My colleague James Staten recently wrote about AutoDesk Cloud as an exemplar of the move toward App Internet, the concept of implementing applications that are distributed between local and cloud resources in a fashion that is transparent to the user except for the improved experience. His analysis is 100% correct, and AutoDesk Cloud represents a major leap in CAD functionality, intelligently offloading the inherently parallel and intensive rendering tasks and facilitating some aspects of collaboration.
But (and there’s always a “but”), having been involved in graphics technology on and off since the '80s, I would say that “cloud” implementation of rendering and analysis is something that has been incrementally evolving for decades, with hundreds of well-documented distributed environments with desktops fluidly shipping their renderings to local rendering and analysis farms that would today be called private clouds, with the results shipped back to the creating workstations. This work was largely developed and paid for either by universities and by media companies as part of major movie production projects. Some of them were of significant scale, such as “Massive,” the rendering and animation farm for "Lord of the Rings" that had approximately 1,500 compute nodes, and a subsequent installation at Weta that may have up to 7,000 nodes. In my, admittedly arguable, opinion, the move to AutoDesk Cloud, while representing a major jump in capabilities by making the cloud accessible to a huge number of users, does not represent a major architectural innovation, but rather an incremental step.
It’s no secret traditional news organizations are struggling to stay relevant today in an age where an always-connected generation has little use for newspaper subscriptions and nightly news programs. The Associated Press (AP), the world's oldest and largest news cooperative, is one such organization who has felt the threats which this paradigm shift carries and thus the need to intensify its innovation efforts. However, like many organizations today, its in-house IT Ops and business processes weren’t versatile enough for the kind of innovation needed.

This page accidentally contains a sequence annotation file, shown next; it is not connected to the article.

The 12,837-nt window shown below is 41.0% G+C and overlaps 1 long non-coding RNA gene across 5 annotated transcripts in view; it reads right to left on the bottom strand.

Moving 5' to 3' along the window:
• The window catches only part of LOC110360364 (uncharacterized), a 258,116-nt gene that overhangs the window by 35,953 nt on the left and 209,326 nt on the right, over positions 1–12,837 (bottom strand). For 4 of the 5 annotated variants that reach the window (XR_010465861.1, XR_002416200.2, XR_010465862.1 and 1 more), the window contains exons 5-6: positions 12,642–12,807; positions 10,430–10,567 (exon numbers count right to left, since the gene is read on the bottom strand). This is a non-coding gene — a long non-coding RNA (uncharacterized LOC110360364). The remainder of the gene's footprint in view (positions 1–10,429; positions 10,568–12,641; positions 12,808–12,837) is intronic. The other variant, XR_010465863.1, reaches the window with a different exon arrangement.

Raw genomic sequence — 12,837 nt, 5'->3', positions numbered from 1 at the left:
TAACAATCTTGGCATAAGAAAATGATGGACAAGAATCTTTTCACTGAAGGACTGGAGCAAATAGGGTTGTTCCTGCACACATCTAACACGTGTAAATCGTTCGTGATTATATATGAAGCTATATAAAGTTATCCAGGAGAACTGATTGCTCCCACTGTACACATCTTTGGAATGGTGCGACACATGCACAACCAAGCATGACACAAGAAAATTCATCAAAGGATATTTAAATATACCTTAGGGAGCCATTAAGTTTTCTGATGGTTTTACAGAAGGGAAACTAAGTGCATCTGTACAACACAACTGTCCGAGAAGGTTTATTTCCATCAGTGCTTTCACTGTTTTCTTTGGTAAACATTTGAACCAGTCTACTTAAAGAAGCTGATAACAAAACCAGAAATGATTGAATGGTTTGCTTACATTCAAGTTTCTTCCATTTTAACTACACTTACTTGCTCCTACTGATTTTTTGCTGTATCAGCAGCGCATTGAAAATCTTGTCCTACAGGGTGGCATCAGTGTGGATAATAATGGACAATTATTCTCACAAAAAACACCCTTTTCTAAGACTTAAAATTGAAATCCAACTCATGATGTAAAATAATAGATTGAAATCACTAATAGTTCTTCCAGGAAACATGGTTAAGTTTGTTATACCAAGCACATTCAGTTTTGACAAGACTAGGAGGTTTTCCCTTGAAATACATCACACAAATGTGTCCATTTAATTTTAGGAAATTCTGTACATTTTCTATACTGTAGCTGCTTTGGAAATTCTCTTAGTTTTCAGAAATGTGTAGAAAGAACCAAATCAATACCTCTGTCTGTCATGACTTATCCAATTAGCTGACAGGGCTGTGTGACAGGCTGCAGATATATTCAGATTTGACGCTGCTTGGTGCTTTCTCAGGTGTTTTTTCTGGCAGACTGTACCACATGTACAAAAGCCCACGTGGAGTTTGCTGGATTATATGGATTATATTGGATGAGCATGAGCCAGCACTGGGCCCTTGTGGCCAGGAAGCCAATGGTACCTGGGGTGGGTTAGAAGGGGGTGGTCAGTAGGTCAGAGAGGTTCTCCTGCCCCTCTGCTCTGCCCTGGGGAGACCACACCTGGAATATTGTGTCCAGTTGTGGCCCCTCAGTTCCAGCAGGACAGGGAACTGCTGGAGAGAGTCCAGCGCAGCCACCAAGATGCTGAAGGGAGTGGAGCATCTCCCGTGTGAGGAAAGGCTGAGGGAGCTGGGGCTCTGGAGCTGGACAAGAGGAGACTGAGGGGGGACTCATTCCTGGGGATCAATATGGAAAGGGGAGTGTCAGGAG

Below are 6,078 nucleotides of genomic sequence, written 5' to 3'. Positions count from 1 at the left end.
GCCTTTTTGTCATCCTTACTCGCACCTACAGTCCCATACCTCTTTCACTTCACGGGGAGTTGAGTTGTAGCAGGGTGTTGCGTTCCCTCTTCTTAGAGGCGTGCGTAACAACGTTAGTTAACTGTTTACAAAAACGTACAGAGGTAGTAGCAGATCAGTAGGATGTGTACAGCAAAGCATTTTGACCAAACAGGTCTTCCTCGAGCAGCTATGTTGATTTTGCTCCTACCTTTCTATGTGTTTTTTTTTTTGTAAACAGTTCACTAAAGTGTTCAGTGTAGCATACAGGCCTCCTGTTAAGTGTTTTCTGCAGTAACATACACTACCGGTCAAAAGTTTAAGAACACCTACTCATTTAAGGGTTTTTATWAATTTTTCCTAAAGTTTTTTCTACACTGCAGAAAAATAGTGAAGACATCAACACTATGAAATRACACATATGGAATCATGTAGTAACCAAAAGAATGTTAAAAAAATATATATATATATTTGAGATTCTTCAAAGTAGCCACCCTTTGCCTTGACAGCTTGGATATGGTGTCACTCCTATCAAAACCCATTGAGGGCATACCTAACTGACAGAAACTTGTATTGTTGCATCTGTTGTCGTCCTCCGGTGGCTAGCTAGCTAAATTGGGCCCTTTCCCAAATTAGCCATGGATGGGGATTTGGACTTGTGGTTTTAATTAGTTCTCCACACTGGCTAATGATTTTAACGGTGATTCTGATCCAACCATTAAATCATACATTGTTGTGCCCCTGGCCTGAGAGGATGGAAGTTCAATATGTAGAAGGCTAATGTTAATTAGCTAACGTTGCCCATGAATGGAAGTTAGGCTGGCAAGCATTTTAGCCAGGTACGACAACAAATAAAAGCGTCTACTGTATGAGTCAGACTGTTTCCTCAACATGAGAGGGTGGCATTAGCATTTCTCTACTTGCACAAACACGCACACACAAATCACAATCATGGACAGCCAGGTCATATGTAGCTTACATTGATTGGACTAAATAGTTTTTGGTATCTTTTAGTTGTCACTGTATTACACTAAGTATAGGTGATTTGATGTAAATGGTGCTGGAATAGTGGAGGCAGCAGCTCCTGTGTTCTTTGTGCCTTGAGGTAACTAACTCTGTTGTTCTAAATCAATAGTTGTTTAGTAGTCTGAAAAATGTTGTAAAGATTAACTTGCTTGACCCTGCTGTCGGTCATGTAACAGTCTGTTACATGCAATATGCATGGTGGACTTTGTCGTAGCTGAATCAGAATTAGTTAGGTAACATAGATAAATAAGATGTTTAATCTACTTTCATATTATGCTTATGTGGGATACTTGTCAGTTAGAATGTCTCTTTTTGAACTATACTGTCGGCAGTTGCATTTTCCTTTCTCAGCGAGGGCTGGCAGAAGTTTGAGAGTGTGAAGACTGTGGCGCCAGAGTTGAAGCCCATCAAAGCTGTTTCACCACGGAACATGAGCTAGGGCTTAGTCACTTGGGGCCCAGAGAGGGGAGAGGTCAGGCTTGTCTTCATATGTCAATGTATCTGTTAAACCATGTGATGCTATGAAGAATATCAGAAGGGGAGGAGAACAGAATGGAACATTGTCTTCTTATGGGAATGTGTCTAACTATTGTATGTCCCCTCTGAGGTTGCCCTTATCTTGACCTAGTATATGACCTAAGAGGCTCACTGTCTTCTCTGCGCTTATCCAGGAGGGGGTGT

"The business had identified a lot of new opportunities we just weren't able to pursue because our traditional syndication services couldn't support them," said Alan Wintroub, director of development, enterprise application services at the AP, "but the bottom line is that we can't afford not to try this."
To make AP easily accessible for emerging Internet services, social networks, and mobile applications, the nearly 164-year-old news syndicate needed to provide new means of integration that let these customers serve themselves and do more with the content — mash it up with other content, repackage it, reformat it, slice it up, and deliver it in ways AP never could think of — or certainly never originally intended.
A startup, who wishes to remain anonymous, is delivering an innovative new business service from an IaaS cloud and most of the time pays next to nothing to do this. This isn't a story about pennies per virtual server per hour - sure they take advantage of that- but more a nuance of cloud optimization any enterprise can follow: reverse capacity planning.
As someone who has been covering cloud computing since the dawn of Amazon’s Elastic Compute Cloud (EC2) I’m constantly in education mode about what is and isn’t cloud computing. To borrow an analogy from my Forrester colleague Ted Schadler’s keynote at last year’s IT Forum, the challenge is a lot like helping blind men discern an elephant through just the parts of the animal they can reach. One feels the trunk and declares it a cylindrical, yet hairy and warm snake. The other calls it a strong, tough and deeply rooted tree upon feeling its hind leg. Each examiner brings their own experience and context to the challenge as well as their own judgments, then leaps to the conclusion that best fits their desires.